How Market Forces Impact Private Company Valuations

April 6, 2016

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In general, stock markets reflect public company trading activities and share prices, and most owners of privately held companies would not normally consider the market ups and downs when valuing their business. This is not unusual given that private companies are not affected by the myriad factors that influence public company stock prices, such as market mentality, analyst coverage and ratings, future expected earnings and profits, etc. However, there are still a few market forces that can impact the valuation of a private company, some of which include:

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  • Discount Rates – assuming it was determined that the best method to value a particular company is using the income approach, the valuator needs to select a discount rate that reflects both the time value of money and the particular risks in expected or future cash flows. Although deriving a discount rate is beyond the scope of this blog, generally market rates of interest, such as the risk-free rate (i.e., return available on government bonds), prime and inflation, are considered and/or used when computing an appropriate discount rate. As such, market forces do impact rates of interest and will ultimately affect the discount rate(s) that will be used in the valuation of a private company.
  • Company multiples – sometimes it is appropriate to use public company multiples or data to derive a value for a private company. Such instances include when a public company is comparable to the private company in question. This is considered when companies operate in the same (or similar) industry, have similar customers and competitors, etc. Valuators will normally consider common valuation multiples (e.g., EV/Revenue, EV/EBITDA, etc.)[1] of similar companies if they are readily available, and then adjust these similar company multiples to reflect the private company’s own risk profiles. As such, when market forces drive public company multiples up or down, using the market approach to value a private company will be ultimately impacted by market forces.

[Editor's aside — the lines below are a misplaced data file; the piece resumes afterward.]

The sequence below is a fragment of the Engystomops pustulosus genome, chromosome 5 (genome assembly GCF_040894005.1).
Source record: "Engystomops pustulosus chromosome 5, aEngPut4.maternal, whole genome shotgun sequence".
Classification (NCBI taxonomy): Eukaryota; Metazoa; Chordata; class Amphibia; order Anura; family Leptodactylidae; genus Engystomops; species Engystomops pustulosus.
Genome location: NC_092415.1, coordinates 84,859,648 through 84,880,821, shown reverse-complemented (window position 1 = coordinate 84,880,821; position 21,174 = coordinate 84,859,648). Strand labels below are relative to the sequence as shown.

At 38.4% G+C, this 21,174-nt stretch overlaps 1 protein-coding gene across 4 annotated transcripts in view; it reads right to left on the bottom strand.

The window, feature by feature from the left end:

Although market forces are seemingly isolated from privately-held companies, changes in the marketplace can directly impact the valuation of a private company given the interrelationships and common factors seen in both public company and private company business operations.

[1] EV stands for Enterprise Value, which is defined as the total value of all the operating assets of the business, including net working capital, fixed assets and intangible assets.

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